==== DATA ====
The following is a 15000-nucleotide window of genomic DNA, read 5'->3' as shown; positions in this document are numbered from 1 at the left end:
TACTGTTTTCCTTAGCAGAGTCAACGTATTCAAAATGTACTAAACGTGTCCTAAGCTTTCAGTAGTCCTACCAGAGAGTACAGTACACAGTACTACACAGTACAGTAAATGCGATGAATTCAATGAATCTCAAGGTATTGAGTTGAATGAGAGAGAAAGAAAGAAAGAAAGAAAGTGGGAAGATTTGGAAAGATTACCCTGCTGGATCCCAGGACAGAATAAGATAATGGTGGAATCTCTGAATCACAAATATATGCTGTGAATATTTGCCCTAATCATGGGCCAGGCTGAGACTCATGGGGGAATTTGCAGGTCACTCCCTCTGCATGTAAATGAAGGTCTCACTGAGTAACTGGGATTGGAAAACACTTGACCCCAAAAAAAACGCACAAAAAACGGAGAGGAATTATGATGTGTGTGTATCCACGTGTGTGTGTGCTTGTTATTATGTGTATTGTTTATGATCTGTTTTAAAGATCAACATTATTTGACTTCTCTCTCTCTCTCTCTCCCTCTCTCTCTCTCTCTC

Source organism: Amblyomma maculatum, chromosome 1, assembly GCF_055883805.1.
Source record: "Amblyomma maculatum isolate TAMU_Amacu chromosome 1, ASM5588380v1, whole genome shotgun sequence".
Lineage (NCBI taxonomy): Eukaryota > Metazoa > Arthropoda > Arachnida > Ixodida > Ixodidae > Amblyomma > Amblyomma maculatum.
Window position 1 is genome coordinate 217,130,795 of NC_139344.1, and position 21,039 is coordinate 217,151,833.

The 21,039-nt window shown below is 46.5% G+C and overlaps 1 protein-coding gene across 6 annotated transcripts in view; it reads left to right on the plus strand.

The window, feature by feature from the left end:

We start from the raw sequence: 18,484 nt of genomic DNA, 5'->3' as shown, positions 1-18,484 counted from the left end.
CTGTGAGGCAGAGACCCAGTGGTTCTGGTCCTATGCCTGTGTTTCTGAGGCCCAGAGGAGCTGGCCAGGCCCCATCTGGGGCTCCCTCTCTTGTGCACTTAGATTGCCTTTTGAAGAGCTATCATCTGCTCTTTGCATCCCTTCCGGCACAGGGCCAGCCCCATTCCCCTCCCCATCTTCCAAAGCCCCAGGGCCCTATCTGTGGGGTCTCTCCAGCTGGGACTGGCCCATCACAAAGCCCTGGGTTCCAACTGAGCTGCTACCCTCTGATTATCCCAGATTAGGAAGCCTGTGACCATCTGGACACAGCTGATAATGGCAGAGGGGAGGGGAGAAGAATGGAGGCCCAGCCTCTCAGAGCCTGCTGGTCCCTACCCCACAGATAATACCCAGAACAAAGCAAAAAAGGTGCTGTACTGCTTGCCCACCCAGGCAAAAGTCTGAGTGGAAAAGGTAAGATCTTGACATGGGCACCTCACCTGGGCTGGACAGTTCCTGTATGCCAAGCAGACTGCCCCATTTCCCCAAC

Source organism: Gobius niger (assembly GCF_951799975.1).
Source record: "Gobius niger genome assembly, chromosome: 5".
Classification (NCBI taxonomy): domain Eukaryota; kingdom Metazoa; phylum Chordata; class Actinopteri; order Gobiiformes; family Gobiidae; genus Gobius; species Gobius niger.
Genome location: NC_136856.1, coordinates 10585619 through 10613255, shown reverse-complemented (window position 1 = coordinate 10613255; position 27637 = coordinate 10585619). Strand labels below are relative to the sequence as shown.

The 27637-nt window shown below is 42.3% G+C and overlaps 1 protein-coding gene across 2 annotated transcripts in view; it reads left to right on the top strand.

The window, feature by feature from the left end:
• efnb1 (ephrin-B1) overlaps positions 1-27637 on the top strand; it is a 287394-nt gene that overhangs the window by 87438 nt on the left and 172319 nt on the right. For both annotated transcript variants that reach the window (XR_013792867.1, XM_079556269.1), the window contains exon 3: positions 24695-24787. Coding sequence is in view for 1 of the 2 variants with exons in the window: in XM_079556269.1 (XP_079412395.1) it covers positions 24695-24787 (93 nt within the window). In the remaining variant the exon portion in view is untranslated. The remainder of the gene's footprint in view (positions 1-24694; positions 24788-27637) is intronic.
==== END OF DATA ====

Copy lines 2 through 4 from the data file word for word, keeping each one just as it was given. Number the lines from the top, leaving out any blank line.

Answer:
TACTGTTTTCCTTAGCAGAGTCAACGTATTCAAAATGTACTAAACGTGTCCTAAGCTTTCAGTAGTCCTACCAGAGAGTACAGTACACAGTACTACACAGTACAGTAAATGCGATGAATTCAATGAATCTCAAGGTATTGAGTTGAATGAGAGAGAAAGAAAGAAAGAAAGAAAGTGGGAAGATTTGGAAAGATTACCCTGCTGGATCCCAGGACAGAATAAGATAATGGTGGAATCTCTGAATCACAAATATATGCTGTGAATATTTGCCCTAATCATGGGCCAGGCTGAGACTCATGGGGGAATTTGCAGGTCACTCCCTCTGCATGTAAATGAAGGTCTCACTGAGTAACTGGGATTGGAAAACACTTGACCCCAAAAAAAACGCACAAAAAACGGAGAGGAATTATGATGTGTGTGTATCCACGTGTGTGTGTGCTTGTTATTATGTGTATTGTTTATGATCTGTTTTAAAGATCAACATTATTTGACTTCTCTCTCTCTCTCTCTCCCTCTCTCTCTCTCTCTC

Source organism: Amblyomma maculatum, chromosome 1, assembly GCF_055883805.1.
Source record: "Amblyomma maculatum isolate TAMU_Amacu chromosome 1, ASM5588380v1, whole genome shotgun sequence".